It is widely recognized that a person's values will profoundly affect what that person attends to, thinks about, and remembers. Yet, despite this, psychologists have only begun to study and think about the deep connections between values and knowledge.
This volume explores this important area in psychology by offering an overview of what is known about the developmental role of valuation in the acquisition of knowledge, and also by examining a range of new ideas for understanding the intricate connection between evaluation and thinking. More specifically, the text:
- provides a historical overview of philosophical and psychological theories relating the values and knowledge;
- reviews the importance of values for infants and their caretakers in the origins of both cognition and social relations;
- offers a provocative view of how the differences among families in their values may have profound affects on psychological development;
- explicates the development of a personal sphere within which one strives to shape one's own values;
- emphasizes the heterogeneity of valuation inherent in every culture and how conflicts of values are likely to be common and important to human development;
- presents eye-opening research on social-cognitive limitations of average people in respecting the points of view of others; and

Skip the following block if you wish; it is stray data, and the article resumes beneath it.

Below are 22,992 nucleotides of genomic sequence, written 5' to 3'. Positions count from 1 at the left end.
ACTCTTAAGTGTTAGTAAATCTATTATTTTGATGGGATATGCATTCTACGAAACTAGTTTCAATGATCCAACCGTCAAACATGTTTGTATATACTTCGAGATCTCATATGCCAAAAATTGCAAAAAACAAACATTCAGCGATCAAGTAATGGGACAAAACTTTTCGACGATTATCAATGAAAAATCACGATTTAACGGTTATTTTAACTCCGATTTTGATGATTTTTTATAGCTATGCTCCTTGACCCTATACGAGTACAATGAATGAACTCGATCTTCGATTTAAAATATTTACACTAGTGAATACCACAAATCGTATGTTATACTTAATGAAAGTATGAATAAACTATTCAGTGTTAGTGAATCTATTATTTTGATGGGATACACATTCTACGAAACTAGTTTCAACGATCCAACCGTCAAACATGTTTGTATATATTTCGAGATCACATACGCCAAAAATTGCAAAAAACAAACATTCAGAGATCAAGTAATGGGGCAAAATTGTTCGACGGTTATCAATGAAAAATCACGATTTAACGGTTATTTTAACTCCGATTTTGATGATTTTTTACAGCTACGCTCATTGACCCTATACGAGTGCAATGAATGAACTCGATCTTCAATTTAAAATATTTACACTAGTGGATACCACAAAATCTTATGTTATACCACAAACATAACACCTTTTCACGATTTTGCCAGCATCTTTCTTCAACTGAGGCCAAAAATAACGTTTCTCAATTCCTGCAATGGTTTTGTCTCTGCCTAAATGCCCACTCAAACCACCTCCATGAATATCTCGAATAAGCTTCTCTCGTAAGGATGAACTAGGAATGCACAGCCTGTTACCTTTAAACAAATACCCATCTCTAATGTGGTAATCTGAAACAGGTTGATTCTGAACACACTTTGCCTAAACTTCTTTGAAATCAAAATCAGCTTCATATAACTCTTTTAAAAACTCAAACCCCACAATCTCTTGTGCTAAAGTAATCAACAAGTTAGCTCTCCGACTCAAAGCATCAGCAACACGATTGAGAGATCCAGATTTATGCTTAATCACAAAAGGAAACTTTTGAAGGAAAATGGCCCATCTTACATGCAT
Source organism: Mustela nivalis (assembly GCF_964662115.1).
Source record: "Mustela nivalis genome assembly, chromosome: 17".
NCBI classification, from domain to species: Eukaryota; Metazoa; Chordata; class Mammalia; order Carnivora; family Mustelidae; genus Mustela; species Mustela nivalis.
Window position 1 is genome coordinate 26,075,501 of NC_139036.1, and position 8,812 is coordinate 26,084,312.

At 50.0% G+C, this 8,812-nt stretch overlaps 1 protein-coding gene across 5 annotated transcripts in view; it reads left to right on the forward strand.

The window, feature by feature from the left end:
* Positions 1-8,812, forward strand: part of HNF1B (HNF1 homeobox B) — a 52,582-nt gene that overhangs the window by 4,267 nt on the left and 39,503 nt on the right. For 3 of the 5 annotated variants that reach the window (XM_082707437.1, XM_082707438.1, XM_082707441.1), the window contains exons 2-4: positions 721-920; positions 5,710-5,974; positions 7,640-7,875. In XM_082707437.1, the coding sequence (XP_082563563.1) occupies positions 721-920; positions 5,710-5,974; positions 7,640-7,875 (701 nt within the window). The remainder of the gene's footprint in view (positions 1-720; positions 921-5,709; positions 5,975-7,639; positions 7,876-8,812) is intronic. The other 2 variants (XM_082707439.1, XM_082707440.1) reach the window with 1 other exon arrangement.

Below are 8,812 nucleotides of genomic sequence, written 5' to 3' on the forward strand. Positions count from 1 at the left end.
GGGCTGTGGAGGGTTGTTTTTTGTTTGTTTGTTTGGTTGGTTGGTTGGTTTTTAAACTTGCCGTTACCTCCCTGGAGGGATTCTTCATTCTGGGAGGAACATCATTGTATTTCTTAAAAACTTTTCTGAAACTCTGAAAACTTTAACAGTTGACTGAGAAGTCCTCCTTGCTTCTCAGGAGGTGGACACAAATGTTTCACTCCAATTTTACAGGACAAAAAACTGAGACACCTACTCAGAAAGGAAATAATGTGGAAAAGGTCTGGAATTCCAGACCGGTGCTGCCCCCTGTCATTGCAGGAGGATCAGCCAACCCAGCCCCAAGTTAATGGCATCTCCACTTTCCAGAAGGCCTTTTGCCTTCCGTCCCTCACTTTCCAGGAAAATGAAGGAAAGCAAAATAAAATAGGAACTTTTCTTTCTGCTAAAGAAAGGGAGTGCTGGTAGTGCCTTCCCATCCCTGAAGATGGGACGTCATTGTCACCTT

- summarizes and critiques Piaget's theory of the role of values in development.
For practitioners in the fields of developmental and social psychology, and education, this volume will introduce a number of important and current issues, from multiculturality and gender to the differential roles of temperament and upbringing in development. The emphasis is placed squarely on developing individuals and how they shape themselves in a world that is structured by values as well as by facts.
Table of Contents
Contents: Preface. E.S. Reed, Selves, Values, Cultures. I.C. Uzgiris, Together and Apart: The Enactment of Values in Infancy. L.P. Nucci, Morality and the Personal Sphere of Actions. S.M. Okin, The Gendered Family and the Development of a Sense of Justice. E. Turiel, Equality and Hierarchy: Conflict in Values. L. Ross, A. Ward, Naive Realism in Everyday Life: Implications for Social Conflict and Misunderstanding. T. Brown, Values, Knowledge, and Piaget.
"Overall, I found the collection of essays provocative and especially important for conceiving the apprehension of values as a form of knowledge within a complex web of social and cultural contexts. It is recommended for those exploring Piaget's thought and striving to carry it forward, as well as developmental psychologists, hermeneutical philosophers, and social ethicists."
—James Duffy, PhD Saint Mary's University of Minnesota